Most businesses tend to think of sales and marketing as their primary focuses. That’s understandable, as making a sale is the point at which actual money flows into the business. In addition to sales and marketing, other areas of focus for many businesses include product development, content marketing, and social media presence.
One of the last things most business owners seem to think about is customer service. This is a mistake. In many ways, great customer service actually drives the company’s success in all other areas. For example, customer service:
- Makes sales easier by walking customers through the sales process in a friendly and helpful way;
- Is a key aspect of a company’s social media presence, interacting with customers in real time as they share their questions and concerns; and,
- Is a form of marketing in itself, as what customers "buy" isn’t only a company’s product or service, but the total experience they get when interacting with the company.
So, yes, high-quality customer service is crucial to the success of any business.
That being said, not all customer service situations are equal. While most companies can handle the typical customer interaction without much problem, some customers require extra attention.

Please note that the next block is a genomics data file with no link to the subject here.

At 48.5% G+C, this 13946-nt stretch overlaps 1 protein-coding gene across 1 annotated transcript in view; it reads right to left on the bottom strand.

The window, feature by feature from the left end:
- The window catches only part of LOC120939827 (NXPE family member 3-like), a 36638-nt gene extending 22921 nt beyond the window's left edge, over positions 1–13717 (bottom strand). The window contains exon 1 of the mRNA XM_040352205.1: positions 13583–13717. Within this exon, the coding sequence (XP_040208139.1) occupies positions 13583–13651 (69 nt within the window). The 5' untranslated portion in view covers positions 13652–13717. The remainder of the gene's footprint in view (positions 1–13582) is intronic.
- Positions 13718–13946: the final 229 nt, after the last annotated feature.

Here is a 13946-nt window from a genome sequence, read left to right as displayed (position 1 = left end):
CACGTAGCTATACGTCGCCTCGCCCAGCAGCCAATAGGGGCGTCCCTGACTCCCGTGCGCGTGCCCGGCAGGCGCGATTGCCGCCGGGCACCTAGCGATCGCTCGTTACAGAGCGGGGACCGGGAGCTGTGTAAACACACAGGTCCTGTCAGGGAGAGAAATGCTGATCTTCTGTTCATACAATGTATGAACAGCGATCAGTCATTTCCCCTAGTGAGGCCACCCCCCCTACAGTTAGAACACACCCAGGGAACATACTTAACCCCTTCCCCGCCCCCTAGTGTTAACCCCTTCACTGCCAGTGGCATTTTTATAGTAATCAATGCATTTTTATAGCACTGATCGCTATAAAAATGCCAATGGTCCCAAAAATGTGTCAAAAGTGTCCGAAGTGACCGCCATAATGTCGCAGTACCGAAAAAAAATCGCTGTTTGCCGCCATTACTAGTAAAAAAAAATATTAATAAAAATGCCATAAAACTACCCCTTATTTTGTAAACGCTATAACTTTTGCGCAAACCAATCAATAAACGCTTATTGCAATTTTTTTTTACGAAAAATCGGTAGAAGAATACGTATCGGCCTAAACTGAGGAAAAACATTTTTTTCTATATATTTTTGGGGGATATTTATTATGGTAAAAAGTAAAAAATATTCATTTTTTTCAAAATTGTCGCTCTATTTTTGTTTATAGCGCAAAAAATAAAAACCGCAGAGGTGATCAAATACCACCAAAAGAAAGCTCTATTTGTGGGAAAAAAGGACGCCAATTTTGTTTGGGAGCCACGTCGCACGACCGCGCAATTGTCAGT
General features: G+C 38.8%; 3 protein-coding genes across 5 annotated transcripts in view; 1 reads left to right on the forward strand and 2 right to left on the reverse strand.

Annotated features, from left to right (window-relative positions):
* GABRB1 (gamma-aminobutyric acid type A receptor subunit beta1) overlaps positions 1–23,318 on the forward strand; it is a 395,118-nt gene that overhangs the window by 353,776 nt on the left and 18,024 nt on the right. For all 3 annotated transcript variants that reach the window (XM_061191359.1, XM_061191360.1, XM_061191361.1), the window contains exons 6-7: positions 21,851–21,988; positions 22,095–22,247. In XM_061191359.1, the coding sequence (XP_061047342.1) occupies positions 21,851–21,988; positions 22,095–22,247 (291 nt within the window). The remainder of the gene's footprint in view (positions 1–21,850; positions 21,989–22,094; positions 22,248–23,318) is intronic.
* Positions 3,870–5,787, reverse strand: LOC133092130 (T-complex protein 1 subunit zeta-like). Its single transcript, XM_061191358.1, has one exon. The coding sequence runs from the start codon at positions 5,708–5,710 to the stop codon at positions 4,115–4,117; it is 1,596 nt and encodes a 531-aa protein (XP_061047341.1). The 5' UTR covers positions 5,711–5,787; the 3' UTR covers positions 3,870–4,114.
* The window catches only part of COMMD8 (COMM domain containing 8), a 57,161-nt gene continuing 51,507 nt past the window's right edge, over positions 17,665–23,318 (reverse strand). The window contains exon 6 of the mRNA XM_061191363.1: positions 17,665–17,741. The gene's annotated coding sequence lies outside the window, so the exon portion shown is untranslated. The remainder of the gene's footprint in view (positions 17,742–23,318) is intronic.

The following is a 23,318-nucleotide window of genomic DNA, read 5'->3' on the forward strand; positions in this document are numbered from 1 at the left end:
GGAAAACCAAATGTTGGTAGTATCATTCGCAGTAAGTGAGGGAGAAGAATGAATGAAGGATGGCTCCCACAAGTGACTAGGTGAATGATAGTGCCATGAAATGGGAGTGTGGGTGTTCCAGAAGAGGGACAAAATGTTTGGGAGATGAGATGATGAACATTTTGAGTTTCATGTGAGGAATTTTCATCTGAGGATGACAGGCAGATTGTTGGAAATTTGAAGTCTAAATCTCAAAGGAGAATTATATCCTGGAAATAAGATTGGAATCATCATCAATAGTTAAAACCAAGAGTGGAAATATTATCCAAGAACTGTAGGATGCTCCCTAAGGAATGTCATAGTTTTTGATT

For example, when a customer isn’t merely disappointed or unhappy with your product or service but has crossed over into "mad as hell and not going to take it anymore" territory. Or when a customer has had a bad experience with your company and is now on your Facebook page, telling everyone who will listen just how incompetent you are. These are the kinds of situations when the quality of your customer service training is tested.
Another situation in which the quality of your customer service may be tested is in working with people who rely on augmentative and alternative communication (AAC) devices to communicate. No, these situations aren’t as challenging as the "mad as hell" or "social media saboteur" examples above, but these customer service encounters are exceptional enough to present their own kind of challenge, and how a company serves its exceptional customers says a lot about its commitment to great customer support.